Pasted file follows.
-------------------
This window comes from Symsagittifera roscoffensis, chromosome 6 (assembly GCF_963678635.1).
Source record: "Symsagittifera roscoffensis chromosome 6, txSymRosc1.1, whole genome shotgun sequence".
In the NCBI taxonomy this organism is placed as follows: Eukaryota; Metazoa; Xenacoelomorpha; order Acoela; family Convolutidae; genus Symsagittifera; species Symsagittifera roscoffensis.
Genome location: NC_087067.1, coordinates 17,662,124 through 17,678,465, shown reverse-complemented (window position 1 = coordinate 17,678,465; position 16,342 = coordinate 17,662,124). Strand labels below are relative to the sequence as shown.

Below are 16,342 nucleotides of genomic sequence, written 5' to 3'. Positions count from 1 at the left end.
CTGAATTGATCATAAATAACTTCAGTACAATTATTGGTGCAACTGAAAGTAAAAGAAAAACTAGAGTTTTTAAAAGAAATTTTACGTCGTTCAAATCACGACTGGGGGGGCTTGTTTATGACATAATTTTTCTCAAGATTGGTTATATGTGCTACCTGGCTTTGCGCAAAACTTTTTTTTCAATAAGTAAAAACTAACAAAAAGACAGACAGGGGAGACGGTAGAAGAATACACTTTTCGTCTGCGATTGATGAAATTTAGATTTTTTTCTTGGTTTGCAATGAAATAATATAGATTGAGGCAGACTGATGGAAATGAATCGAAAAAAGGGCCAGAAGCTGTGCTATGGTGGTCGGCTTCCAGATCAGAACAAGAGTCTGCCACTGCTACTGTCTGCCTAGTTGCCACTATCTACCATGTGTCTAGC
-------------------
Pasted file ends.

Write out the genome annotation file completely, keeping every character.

This window comes from Symsagittifera roscoffensis, chromosome 6 (assembly GCF_963678635.1).
Source record: "Symsagittifera roscoffensis chromosome 6, txSymRosc1.1, whole genome shotgun sequence".
In the NCBI taxonomy this organism is placed as follows: Eukaryota; Metazoa; Xenacoelomorpha; order Acoela; family Convolutidae; genus Symsagittifera; species Symsagittifera roscoffensis.
Genome location: NC_087067.1, coordinates 17,662,124 through 17,678,465, shown reverse-complemented (window position 1 = coordinate 17,678,465; position 16,342 = coordinate 17,662,124). Strand labels below are relative to the sequence as shown.

Below are 16,342 nucleotides of genomic sequence, written 5' to 3'. Positions count from 1 at the left end.
CTGAATTGATCATAAATAACTTCAGTACAATTATTGGTGCAACTGAAAGTAAAAGAAAAACTAGAGTTTTTAAAAGAAATTTTACGTCGTTCAAATCACGACTGGGGGGGCTTGTTTATGACATAATTTTTCTCAAGATTGGTTATATGTGCTACCTGGCTTTGCGCAAAACTTTTTTTTCAATAAGTAAAAACTAACAAAAAGACAGACAGGGGAGACGGTAGAAGAATACACTTTTCGTCTGCGATTGATGAAATTTAGATTTTTTTCTTGGTTTGCAATGAAATAATATAGATTGAGGCAGACTGATGGAAATGAATCGAAAAAAGGGCCAGAAGCTGTGCTATGGTGGTCGGCTTCCAGATCAGAACAAGAGTCTGCCACTGCTACTGTCTGCCTAGTTGCCACTATCTACCATGTGTCTAGC